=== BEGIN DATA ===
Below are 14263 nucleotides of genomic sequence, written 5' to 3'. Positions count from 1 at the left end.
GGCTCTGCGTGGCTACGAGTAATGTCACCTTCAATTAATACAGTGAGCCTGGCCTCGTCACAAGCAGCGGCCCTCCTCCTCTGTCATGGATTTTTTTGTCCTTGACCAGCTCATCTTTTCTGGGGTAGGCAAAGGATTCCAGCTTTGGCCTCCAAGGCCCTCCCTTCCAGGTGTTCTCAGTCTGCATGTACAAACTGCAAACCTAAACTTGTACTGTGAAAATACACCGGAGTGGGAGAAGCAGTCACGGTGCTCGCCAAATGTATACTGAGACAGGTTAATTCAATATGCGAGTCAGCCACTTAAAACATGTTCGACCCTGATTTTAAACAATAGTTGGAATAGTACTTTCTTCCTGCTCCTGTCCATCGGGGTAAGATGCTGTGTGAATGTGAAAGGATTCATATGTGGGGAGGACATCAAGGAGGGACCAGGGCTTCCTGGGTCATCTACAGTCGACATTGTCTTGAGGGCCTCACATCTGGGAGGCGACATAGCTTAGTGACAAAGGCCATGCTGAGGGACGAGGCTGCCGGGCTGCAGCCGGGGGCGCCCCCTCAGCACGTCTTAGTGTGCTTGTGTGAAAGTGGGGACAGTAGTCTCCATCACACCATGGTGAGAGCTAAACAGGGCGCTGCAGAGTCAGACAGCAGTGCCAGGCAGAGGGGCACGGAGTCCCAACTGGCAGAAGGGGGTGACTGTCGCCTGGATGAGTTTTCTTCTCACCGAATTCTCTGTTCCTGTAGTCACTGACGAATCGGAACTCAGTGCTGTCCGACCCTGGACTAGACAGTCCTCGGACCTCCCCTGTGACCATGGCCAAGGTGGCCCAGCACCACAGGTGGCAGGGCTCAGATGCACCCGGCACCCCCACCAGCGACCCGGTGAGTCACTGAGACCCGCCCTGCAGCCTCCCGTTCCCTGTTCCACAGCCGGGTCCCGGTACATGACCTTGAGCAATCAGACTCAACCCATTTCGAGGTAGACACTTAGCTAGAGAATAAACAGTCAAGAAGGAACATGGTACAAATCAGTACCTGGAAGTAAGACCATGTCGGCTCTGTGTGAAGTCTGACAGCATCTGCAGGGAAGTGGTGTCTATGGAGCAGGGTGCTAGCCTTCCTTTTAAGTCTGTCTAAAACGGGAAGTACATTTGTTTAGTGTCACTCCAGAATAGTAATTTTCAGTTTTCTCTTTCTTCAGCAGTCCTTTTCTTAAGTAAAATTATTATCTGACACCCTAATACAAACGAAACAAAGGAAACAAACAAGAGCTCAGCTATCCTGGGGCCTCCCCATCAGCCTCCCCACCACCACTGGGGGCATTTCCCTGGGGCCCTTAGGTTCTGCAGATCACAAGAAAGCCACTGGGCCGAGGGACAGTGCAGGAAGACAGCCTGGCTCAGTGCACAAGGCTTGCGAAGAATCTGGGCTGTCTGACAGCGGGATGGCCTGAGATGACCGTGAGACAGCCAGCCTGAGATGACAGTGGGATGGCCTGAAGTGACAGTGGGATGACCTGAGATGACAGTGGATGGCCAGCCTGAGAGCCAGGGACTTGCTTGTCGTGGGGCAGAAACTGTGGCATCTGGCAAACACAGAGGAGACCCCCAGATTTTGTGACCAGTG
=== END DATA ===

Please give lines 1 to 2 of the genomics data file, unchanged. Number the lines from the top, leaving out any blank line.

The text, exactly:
Below are 14263 nucleotides of genomic sequence, written 5' to 3'. Positions count from 1 at the left end.
GGCTCTGCGTGGCTACGAGTAATGTCACCTTCAATTAATACAGTGAGCCTGGCCTCGTCACAAGCAGCGGCCCTCCTCCTCTGTCATGGATTTTTTTGTCCTTGACCAGCTCATCTTTTCTGGGGTAGGCAAAGGATTCCAGCTTTGGCCTCCAAGGCCCTCCCTTCCAGGTGTTCTCAGTCTGCATGTACAAACTGCAAACCTAAACTTGTACTGTGAAAATACACCGGAGTGGGAGAAGCAGTCACGGTGCTCGCCAAATGTATACTGAGACAGGTTAATTCAATATGCGAGTCAGCCACTTAAAACATGTTCGACCCTGATTTTAAACAATAGTTGGAATAGTACTTTCTTCCTGCTCCTGTCCATCGGGGTAAGATGCTGTGTGAATGTGAAAGGATTCATATGTGGGGAGGACATCAAGGAGGGACCAGGGCTTCCTGGGTCATCTACAGTCGACATTGTCTTGAGGGCCTCACATCTGGGAGGCGACATAGCTTAGTGACAAAGGCCATGCTGAGGGACGAGGCTGCCGGGCTGCAGCCGGGGGCGCCCCCTCAGCACGTCTTAGTGTGCTTGTGTGAAAGTGGGGACAGTAGTCTCCATCACACCATGGTGAGAGCTAAACAGGGCGCTGCAGAGTCAGACAGCAGTGCCAGGCAGAGGGGCACGGAGTCCCAACTGGCAGAAGGGGGTGACTGTCGCCTGGATGAGTTTTCTTCTCACCGAATTCTCTGTTCCTGTAGTCACTGACGAATCGGAACTCAGTGCTGTCCGACCCTGGACTAGACAGTCCTCGGACCTCCCCTGTGACCATGGCCAAGGTGGCCCAGCACCACAGGTGGCAGGGCTCAGATGCACCCGGCACCCCCACCAGCGACCCGGTGAGTCACTGAGACCCGCCCTGCAGCCTCCCGTTCCCTGTTCCACAGCCGGGTCCCGGTACATGACCTTGAGCAATCAGACTCAACCCATTTCGAGGTAGACACTTAGCTAGAGAATAAACAGTCAAGAAGGAACATGGTACAAATCAGTACCTGGAAGTAAGACCATGTCGGCTCTGTGTGAAGTCTGACAGCATCTGCAGGGAAGTGGTGTCTATGGAGCAGGGTGCTAGCCTTCCTTTTAAGTCTGTCTAAAACGGGAAGTACATTTGTTTAGTGTCACTCCAGAATAGTAATTTTCAGTTTTCTCTTTCTTCAGCAGTCCTTTTCTTAAGTAAAATTATTATCTGACACCCTAATACAAACGAAACAAAGGAAACAAACAAGAGCTCAGCTATCCTGGGGCCTCCCCATCAGCCTCCCCACCACCACTGGGGGCATTTCCCTGGGGCCCTTAGGTTCTGCAGATCACAAGAAAGCCACTGGGCCGAGGGACAGTGCAGGAAGACAGCCTGGCTCAGTGCACAAGGCTTGCGAAGAATCTGGGCTGTCTGACAGCGGGATGGCCTGAGATGACCGTGAGACAGCCAGCCTGAGATGACAGTGGGATGGCCTGAAGTGACAGTGGGATGACCTGAGATGACAGTGGATGGCCAGCCTGAGAGCCAGGGACTTGCTTGTCGTGGGGCAGAAACTGTGGCATCTGGCAAACACAGAGGAGACCCCCAGATTTTGTGACCAGTG